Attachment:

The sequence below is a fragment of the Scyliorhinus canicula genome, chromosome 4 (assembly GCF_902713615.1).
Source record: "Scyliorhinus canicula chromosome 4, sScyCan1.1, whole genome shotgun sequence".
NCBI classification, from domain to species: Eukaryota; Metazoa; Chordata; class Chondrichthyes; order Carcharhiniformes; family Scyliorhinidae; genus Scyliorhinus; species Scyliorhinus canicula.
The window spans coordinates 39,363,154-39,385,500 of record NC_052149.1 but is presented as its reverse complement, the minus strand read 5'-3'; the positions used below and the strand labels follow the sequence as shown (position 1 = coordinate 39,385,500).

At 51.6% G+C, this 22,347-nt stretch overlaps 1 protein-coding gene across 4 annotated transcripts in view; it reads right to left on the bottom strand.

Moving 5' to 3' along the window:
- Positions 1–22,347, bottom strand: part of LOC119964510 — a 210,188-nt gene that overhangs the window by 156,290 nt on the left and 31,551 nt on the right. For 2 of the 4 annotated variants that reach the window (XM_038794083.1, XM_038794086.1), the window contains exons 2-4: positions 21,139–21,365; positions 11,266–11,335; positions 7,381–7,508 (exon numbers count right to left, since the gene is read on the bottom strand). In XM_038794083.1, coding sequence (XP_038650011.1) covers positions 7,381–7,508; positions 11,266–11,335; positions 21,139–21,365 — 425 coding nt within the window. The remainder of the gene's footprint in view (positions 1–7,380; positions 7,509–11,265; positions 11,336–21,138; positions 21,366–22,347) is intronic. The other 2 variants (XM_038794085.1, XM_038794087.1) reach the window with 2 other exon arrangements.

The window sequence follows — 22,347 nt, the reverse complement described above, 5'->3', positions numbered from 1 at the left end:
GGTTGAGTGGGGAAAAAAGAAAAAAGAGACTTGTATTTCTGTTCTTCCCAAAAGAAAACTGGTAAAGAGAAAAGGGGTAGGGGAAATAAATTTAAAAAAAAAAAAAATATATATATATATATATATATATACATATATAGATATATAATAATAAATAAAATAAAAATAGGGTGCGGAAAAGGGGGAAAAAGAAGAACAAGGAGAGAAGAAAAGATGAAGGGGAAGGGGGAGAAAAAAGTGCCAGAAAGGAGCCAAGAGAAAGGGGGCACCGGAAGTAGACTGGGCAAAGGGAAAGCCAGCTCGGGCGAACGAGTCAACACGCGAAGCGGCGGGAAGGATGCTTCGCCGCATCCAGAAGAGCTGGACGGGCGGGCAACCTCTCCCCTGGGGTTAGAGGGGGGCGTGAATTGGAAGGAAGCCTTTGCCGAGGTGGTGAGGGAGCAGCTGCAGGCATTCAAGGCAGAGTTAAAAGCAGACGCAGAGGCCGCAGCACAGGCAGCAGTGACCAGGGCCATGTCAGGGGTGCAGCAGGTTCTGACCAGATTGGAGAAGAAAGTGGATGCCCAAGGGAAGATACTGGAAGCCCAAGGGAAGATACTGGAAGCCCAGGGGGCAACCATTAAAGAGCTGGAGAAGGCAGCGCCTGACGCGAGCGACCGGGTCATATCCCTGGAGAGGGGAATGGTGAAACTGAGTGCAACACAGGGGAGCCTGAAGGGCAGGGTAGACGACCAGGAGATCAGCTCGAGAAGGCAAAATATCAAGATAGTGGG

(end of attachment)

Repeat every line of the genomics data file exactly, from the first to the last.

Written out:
The sequence below is a fragment of the Scyliorhinus canicula genome, chromosome 4 (assembly GCF_902713615.1).
Source record: "Scyliorhinus canicula chromosome 4, sScyCan1.1, whole genome shotgun sequence".
NCBI classification, from domain to species: Eukaryota; Metazoa; Chordata; class Chondrichthyes; order Carcharhiniformes; family Scyliorhinidae; genus Scyliorhinus; species Scyliorhinus canicula.
The window spans coordinates 39,363,154-39,385,500 of record NC_052149.1 but is presented as its reverse complement, the minus strand read 5'-3'; the positions used below and the strand labels follow the sequence as shown (position 1 = coordinate 39,385,500).

At 51.6% G+C, this 22,347-nt stretch overlaps 1 protein-coding gene across 4 annotated transcripts in view; it reads right to left on the bottom strand.

Moving 5' to 3' along the window:
- Positions 1–22,347, bottom strand: part of LOC119964510 — a 210,188-nt gene that overhangs the window by 156,290 nt on the left and 31,551 nt on the right. For 2 of the 4 annotated variants that reach the window (XM_038794083.1, XM_038794086.1), the window contains exons 2-4: positions 21,139–21,365; positions 11,266–11,335; positions 7,381–7,508 (exon numbers count right to left, since the gene is read on the bottom strand). In XM_038794083.1, coding sequence (XP_038650011.1) covers positions 7,381–7,508; positions 11,266–11,335; positions 21,139–21,365 — 425 coding nt within the window. The remainder of the gene's footprint in view (positions 1–7,380; positions 7,509–11,265; positions 11,336–21,138; positions 21,366–22,347) is intronic. The other 2 variants (XM_038794085.1, XM_038794087.1) reach the window with 2 other exon arrangements.

The window sequence follows — 22,347 nt, the reverse complement described above, 5'->3', positions numbered from 1 at the left end:
GGTTGAGTGGGGAAAAAAGAAAAAAGAGACTTGTATTTCTGTTCTTCCCAAAAGAAAACTGGTAAAGAGAAAAGGGGTAGGGGAAATAAATTTAAAAAAAAAAAAAATATATATATATATATATATATATACATATATAGATATATAATAATAAATAAAATAAAAATAGGGTGCGGAAAAGGGGGAAAAAGAAGAACAAGGAGAGAAGAAAAGATGAAGGGGAAGGGGGAGAAAAAAGTGCCAGAAAGGAGCCAAGAGAAAGGGGGCACCGGAAGTAGACTGGGCAAAGGGAAAGCCAGCTCGGGCGAACGAGTCAACACGCGAAGCGGCGGGAAGGATGCTTCGCCGCATCCAGAAGAGCTGGACGGGCGGGCAACCTCTCCCCTGGGGTTAGAGGGGGGCGTGAATTGGAAGGAAGCCTTTGCCGAGGTGGTGAGGGAGCAGCTGCAGGCATTCAAGGCAGAGTTAAAAGCAGACGCAGAGGCCGCAGCACAGGCAGCAGTGACCAGGGCCATGTCAGGGGTGCAGCAGGTTCTGACCAGATTGGAGAAGAAAGTGGATGCCCAAGGGAAGATACTGGAAGCCCAAGGGAAGATACTGGAAGCCCAGGGGGCAACCATTAAAGAGCTGGAGAAGGCAGCGCCTGACGCGAGCGACCGGGTCATATCCCTGGAGAGGGGAATGGTGAAACTGAGTGCAACACAGGGGAGCCTGAAGGGCAGGGTAGACGACCAGGAGATCAGCTCGAGAAGGCAAAATATCAAGATAGTGGG